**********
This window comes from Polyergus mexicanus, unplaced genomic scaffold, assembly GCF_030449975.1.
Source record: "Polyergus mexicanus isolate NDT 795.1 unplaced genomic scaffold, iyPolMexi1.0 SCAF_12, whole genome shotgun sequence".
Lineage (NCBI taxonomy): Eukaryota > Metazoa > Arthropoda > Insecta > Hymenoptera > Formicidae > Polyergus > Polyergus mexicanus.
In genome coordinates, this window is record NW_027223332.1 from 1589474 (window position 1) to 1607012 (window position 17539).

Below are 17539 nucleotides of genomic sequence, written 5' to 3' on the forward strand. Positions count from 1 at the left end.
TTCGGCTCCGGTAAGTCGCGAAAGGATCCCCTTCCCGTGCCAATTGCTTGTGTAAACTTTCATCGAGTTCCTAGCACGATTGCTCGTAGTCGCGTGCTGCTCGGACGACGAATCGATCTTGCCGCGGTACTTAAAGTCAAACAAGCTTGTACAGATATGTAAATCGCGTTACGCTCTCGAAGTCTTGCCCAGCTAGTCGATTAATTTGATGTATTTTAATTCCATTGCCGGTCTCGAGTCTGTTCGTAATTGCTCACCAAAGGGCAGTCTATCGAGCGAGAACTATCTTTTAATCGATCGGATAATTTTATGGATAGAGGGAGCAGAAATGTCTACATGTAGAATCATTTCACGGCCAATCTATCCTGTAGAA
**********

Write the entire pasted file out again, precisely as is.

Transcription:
This window comes from Polyergus mexicanus, unplaced genomic scaffold, assembly GCF_030449975.1.
Source record: "Polyergus mexicanus isolate NDT 795.1 unplaced genomic scaffold, iyPolMexi1.0 SCAF_12, whole genome shotgun sequence".
Lineage (NCBI taxonomy): Eukaryota > Metazoa > Arthropoda > Insecta > Hymenoptera > Formicidae > Polyergus > Polyergus mexicanus.
In genome coordinates, this window is record NW_027223332.1 from 1589474 (window position 1) to 1607012 (window position 17539).

Below are 17539 nucleotides of genomic sequence, written 5' to 3' on the forward strand. Positions count from 1 at the left end.
TTCGGCTCCGGTAAGTCGCGAAAGGATCCCCTTCCCGTGCCAATTGCTTGTGTAAACTTTCATCGAGTTCCTAGCACGATTGCTCGTAGTCGCGTGCTGCTCGGACGACGAATCGATCTTGCCGCGGTACTTAAAGTCAAACAAGCTTGTACAGATATGTAAATCGCGTTACGCTCTCGAAGTCTTGCCCAGCTAGTCGATTAATTTGATGTATTTTAATTCCATTGCCGGTCTCGAGTCTGTTCGTAATTGCTCACCAAAGGGCAGTCTATCGAGCGAGAACTATCTTTTAATCGATCGGATAATTTTATGGATAGAGGGAGCAGAAATGTCTACATGTAGAATCATTTCACGGCCAATCTATCCTGTAGAA